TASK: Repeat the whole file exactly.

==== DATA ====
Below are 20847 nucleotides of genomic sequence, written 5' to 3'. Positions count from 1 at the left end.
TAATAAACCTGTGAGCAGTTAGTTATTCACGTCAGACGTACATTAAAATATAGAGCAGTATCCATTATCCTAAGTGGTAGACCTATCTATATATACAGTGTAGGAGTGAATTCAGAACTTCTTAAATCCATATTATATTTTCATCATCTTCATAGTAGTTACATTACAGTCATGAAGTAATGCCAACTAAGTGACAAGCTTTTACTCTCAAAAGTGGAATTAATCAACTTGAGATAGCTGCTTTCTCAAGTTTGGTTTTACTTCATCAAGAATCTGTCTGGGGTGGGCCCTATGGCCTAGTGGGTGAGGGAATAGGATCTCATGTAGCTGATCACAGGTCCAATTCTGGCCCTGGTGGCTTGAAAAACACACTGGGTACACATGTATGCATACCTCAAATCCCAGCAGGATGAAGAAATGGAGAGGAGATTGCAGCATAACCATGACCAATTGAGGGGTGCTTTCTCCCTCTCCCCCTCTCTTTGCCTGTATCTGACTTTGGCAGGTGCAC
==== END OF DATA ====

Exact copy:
Below are 20847 nucleotides of genomic sequence, written 5' to 3'. Positions count from 1 at the left end.
TAATAAACCTGTGAGCAGTTAGTTATTCACGTCAGACGTACATTAAAATATAGAGCAGTATCCATTATCCTAAGTGGTAGACCTATCTATATATACAGTGTAGGAGTGAATTCAGAACTTCTTAAATCCATATTATATTTTCATCATCTTCATAGTAGTTACATTACAGTCATGAAGTAATGCCAACTAAGTGACAAGCTTTTACTCTCAAAAGTGGAATTAATCAACTTGAGATAGCTGCTTTCTCAAGTTTGGTTTTACTTCATCAAGAATCTGTCTGGGGTGGGCCCTATGGCCTAGTGGGTGAGGGAATAGGATCTCATGTAGCTGATCACAGGTCCAATTCTGGCCCTGGTGGCTTGAAAAACACACTGGGTACACATGTATGCATACCTCAAATCCCAGCAGGATGAAGAAATGGAGAGGAGATTGCAGCATAACCATGACCAATTGAGGGGTGCTTTCTCCCTCTCCCCCTCTCTTTGCCTGTATCTGACTTTGGCAGGTGCAC